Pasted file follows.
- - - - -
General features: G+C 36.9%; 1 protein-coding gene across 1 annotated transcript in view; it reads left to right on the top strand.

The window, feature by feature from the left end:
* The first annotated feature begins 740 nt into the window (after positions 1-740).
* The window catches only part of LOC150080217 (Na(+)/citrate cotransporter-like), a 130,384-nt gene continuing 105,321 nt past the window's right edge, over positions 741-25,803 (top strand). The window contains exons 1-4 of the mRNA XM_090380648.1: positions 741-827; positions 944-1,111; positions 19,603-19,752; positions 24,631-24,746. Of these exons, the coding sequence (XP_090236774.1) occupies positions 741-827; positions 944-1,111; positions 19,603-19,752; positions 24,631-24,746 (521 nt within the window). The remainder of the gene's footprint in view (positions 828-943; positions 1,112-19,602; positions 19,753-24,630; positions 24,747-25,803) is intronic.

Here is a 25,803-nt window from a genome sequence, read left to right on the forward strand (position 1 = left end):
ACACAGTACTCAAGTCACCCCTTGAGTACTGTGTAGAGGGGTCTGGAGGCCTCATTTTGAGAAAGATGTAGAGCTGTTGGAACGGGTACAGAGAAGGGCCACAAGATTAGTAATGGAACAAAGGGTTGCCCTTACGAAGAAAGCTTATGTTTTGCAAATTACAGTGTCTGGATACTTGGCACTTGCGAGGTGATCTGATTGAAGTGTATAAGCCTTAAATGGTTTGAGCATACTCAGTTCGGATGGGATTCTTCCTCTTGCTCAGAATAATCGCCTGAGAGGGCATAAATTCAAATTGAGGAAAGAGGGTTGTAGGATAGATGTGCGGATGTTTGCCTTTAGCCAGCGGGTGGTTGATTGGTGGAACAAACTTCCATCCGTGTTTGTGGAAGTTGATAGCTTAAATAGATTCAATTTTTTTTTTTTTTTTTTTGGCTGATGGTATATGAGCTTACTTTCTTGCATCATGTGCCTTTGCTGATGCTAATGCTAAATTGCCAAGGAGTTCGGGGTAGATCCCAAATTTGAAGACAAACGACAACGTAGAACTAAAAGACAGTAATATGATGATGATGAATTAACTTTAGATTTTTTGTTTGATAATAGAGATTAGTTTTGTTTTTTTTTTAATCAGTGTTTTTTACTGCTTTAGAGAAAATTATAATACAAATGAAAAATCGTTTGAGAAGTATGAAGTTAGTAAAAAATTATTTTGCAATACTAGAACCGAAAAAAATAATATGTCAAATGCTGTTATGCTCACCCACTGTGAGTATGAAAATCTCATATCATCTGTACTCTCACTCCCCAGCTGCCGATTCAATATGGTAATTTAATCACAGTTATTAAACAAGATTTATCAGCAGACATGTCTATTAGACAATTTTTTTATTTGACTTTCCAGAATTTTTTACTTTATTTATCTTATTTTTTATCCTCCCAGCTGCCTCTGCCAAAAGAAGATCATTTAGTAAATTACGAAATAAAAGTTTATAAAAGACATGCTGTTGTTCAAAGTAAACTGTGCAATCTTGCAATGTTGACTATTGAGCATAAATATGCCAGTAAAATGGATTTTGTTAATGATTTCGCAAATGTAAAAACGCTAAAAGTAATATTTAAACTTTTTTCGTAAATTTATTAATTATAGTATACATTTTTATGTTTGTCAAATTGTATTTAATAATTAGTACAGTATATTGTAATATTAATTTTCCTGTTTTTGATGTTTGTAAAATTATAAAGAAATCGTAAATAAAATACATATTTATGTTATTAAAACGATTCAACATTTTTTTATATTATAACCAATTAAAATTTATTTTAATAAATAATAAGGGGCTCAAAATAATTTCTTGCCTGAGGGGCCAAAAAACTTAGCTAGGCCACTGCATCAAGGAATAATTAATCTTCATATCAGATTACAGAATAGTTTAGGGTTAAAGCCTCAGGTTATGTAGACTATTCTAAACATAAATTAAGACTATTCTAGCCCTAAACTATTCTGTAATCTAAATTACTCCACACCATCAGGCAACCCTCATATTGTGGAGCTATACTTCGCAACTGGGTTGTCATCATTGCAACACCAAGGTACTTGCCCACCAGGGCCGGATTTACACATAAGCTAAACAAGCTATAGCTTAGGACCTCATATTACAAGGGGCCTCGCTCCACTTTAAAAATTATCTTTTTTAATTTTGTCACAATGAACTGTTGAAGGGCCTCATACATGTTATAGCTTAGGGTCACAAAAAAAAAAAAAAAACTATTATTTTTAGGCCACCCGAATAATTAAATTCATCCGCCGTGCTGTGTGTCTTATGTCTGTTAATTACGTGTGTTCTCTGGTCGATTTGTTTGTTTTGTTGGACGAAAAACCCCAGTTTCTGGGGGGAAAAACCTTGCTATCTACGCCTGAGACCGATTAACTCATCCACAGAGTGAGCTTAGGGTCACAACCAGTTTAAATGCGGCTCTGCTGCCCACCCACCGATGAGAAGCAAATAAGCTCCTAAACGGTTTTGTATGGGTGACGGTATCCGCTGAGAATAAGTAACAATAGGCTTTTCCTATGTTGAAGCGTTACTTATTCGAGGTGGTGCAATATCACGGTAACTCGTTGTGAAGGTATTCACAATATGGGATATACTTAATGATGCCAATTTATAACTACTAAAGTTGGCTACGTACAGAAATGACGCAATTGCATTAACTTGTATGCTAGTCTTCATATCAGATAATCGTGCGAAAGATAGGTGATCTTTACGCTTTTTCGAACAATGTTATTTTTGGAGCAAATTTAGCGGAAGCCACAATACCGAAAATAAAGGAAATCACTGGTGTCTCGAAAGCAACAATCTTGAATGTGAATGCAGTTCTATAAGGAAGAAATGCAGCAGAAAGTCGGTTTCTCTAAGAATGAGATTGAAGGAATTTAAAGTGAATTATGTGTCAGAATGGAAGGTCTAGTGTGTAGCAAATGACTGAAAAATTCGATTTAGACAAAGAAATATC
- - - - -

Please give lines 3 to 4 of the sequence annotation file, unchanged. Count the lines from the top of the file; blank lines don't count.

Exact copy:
* The first annotated feature begins 740 nt into the window (after positions 1-740).
* The window catches only part of LOC150080217 (Na(+)/citrate cotransporter-like), a 130,384-nt gene continuing 105,321 nt past the window's right edge, over positions 741-25,803 (top strand). The window contains exons 1-4 of the mRNA XM_090380648.1: positions 741-827; positions 944-1,111; positions 19,603-19,752; positions 24,631-24,746. Of these exons, the coding sequence (XP_090236774.1) occupies positions 741-827; positions 944-1,111; positions 19,603-19,752; positions 24,631-24,746 (521 nt within the window). The remainder of the gene's footprint in view (positions 828-943; positions 1,112-19,602; positions 19,753-24,630; positions 24,747-25,803) is intronic.